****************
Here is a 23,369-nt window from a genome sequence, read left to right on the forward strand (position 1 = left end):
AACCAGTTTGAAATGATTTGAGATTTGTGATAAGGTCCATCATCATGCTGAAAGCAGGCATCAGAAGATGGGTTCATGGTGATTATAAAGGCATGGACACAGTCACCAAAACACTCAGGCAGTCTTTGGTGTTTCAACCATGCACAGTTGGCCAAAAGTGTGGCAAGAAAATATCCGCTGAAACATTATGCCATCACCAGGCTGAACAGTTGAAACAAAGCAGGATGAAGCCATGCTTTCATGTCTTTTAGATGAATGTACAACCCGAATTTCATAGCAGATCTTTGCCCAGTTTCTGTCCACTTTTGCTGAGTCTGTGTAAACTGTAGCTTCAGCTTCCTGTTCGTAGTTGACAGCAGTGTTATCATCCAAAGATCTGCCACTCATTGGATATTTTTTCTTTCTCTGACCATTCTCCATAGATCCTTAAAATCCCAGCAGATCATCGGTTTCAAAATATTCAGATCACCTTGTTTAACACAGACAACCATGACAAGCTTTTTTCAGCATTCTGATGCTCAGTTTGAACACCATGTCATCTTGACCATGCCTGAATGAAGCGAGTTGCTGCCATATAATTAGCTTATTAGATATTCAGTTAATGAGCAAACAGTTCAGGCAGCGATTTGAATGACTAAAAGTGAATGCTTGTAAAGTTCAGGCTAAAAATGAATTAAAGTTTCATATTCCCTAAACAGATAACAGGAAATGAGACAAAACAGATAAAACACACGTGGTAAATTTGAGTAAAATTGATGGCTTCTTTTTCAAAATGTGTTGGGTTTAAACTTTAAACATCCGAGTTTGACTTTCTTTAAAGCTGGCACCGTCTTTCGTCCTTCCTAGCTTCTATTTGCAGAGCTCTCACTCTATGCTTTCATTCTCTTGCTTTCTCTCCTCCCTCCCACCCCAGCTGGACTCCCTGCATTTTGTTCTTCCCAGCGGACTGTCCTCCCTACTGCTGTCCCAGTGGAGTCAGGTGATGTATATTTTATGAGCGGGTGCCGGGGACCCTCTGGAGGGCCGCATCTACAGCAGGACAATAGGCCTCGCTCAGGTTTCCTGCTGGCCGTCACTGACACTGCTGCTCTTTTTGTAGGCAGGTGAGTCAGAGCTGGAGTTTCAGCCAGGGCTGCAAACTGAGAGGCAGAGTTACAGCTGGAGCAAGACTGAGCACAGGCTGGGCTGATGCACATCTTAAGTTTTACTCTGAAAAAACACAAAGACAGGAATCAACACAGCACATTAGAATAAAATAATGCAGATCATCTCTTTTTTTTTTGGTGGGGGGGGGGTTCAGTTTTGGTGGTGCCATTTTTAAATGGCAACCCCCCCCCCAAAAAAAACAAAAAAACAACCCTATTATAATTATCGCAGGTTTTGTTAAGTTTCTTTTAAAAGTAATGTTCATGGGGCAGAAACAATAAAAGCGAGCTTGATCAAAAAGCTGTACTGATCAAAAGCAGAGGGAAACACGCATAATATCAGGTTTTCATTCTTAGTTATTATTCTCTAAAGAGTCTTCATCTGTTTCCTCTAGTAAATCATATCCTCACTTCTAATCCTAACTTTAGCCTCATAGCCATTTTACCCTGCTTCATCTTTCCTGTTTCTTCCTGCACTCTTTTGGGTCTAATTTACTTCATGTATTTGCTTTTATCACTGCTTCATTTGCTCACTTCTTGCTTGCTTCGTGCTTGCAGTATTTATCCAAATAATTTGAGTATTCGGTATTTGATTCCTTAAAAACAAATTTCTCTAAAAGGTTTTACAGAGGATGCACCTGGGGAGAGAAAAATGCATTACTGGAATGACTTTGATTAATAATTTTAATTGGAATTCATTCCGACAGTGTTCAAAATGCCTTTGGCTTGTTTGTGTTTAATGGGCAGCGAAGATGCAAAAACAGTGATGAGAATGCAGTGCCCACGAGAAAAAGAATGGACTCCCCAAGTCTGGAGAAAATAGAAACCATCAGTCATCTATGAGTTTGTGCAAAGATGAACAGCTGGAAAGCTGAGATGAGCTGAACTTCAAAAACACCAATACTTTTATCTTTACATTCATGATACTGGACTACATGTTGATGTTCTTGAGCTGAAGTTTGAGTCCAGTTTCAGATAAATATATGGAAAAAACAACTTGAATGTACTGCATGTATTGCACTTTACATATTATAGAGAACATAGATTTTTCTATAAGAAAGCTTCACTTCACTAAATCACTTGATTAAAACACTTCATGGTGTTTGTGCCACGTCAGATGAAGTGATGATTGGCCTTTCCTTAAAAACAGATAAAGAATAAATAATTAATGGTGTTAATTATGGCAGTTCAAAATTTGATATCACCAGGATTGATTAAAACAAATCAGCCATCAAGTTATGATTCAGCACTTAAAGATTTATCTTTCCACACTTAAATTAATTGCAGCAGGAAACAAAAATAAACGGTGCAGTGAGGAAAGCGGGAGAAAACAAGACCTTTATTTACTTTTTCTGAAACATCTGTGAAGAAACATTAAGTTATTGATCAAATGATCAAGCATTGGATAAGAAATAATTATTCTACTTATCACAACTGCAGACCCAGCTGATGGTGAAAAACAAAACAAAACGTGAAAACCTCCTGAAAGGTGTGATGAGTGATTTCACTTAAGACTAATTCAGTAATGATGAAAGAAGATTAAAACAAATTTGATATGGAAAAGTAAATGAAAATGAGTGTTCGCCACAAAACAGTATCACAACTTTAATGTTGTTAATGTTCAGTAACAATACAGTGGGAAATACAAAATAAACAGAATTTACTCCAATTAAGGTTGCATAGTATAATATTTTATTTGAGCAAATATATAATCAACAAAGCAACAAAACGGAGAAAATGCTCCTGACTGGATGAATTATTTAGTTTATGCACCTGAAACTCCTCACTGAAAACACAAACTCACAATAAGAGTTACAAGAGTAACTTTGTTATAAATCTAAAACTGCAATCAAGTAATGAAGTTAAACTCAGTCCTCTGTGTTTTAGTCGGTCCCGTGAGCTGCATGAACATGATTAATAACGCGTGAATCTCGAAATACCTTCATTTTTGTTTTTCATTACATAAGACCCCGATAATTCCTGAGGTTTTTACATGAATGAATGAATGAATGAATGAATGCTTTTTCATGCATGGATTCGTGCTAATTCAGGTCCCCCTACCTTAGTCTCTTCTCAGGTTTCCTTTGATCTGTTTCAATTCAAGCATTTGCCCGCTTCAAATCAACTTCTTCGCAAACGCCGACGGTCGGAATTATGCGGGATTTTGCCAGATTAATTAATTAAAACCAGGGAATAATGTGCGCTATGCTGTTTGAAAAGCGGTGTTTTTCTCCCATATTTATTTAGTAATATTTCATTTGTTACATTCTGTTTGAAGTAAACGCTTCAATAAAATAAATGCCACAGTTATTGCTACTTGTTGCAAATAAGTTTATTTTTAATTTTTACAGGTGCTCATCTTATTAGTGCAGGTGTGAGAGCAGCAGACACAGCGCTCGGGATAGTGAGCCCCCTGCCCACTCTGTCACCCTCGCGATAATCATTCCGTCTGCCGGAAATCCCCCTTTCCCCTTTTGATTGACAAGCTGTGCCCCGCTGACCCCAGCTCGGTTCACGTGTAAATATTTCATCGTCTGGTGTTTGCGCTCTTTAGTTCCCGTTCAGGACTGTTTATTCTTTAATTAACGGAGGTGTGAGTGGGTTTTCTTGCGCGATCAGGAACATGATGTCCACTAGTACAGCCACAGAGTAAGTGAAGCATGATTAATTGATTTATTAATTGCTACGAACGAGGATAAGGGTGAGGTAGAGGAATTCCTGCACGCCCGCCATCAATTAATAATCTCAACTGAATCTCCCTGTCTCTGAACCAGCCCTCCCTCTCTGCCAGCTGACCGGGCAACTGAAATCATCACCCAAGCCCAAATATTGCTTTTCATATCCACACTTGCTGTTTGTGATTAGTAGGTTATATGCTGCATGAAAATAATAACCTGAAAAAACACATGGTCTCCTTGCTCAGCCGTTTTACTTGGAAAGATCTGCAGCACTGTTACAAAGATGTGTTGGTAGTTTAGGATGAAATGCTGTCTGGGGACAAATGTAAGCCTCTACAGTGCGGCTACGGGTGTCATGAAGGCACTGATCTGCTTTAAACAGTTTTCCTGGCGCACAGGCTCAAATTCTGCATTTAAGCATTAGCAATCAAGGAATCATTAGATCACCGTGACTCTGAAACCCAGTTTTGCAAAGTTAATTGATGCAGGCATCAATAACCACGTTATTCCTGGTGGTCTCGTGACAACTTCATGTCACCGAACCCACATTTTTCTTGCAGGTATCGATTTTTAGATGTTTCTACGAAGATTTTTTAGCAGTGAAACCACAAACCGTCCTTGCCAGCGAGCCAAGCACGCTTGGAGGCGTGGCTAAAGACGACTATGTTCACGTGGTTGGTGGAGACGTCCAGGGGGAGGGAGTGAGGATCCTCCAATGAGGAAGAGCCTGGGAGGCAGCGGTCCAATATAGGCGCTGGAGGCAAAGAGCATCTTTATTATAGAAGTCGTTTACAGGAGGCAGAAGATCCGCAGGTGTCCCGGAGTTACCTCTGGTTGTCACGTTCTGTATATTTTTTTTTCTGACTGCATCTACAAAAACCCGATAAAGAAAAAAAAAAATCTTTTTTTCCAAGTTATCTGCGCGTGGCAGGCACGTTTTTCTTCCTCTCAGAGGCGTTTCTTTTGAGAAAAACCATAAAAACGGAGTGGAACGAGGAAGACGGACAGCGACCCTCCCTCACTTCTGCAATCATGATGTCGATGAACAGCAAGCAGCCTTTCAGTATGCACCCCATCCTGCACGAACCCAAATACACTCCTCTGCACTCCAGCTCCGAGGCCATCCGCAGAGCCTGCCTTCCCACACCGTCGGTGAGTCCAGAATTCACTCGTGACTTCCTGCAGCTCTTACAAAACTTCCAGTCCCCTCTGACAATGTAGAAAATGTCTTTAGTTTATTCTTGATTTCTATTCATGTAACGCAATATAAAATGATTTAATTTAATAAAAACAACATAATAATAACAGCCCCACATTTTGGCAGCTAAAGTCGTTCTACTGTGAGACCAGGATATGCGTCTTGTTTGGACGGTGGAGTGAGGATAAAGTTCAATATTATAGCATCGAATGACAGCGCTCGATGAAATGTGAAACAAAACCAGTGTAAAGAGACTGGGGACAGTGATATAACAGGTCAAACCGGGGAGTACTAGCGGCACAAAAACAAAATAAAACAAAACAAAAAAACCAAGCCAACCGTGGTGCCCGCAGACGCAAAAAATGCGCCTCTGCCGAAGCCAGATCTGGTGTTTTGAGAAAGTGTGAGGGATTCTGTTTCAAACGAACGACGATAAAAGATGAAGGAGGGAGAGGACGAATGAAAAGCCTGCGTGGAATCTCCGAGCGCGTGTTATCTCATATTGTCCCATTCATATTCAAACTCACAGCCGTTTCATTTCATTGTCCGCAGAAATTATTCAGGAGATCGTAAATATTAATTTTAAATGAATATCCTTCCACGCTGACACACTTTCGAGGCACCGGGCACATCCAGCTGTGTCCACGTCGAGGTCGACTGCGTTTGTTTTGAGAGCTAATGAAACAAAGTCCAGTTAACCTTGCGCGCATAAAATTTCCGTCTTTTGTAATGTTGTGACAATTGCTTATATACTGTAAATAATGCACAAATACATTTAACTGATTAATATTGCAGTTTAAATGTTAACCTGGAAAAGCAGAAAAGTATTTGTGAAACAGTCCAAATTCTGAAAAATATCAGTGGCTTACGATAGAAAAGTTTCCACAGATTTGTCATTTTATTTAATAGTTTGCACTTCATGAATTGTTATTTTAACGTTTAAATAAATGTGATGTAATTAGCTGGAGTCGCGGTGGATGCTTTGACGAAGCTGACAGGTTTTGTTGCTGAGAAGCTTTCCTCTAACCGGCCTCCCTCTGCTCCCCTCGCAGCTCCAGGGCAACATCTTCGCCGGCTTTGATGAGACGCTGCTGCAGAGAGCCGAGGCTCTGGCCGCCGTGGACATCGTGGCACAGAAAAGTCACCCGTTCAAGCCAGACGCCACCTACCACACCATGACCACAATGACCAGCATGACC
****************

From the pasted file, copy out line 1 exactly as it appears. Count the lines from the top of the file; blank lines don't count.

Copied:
Here is a 23,369-nt window from a genome sequence, read left to right on the forward strand (position 1 = left end):